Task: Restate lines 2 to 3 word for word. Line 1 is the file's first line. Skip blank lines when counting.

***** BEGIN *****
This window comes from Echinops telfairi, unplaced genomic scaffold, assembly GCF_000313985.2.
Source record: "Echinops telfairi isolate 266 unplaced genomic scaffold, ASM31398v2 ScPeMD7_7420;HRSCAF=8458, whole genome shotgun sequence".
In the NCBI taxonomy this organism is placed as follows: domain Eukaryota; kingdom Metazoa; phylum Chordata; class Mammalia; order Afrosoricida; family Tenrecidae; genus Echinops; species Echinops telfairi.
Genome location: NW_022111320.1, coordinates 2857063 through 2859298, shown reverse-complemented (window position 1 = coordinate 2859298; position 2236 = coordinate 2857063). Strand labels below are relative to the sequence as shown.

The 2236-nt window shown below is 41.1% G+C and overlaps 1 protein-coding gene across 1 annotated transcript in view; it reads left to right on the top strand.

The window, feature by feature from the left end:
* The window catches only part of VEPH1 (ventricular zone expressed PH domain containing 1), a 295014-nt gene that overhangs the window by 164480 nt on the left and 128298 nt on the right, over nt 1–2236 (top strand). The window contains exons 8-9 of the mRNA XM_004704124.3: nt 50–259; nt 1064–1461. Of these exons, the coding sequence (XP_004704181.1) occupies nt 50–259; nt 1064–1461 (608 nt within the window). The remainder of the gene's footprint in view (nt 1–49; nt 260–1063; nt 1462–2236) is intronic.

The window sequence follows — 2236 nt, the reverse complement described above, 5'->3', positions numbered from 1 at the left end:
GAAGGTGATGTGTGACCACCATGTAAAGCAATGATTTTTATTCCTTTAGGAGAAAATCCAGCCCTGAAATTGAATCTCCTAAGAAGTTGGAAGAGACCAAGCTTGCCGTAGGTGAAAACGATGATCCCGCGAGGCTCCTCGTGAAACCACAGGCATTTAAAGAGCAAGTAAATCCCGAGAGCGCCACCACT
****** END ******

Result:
Source record: "Echinops telfairi isolate 266 unplaced genomic scaffold, ASM31398v2 ScPeMD7_7420;HRSCAF=8458, whole genome shotgun sequence".
In the NCBI taxonomy this organism is placed as follows: domain Eukaryota; kingdom Metazoa; phylum Chordata; class Mammalia; order Afrosoricida; family Tenrecidae; genus Echinops; species Echinops telfairi.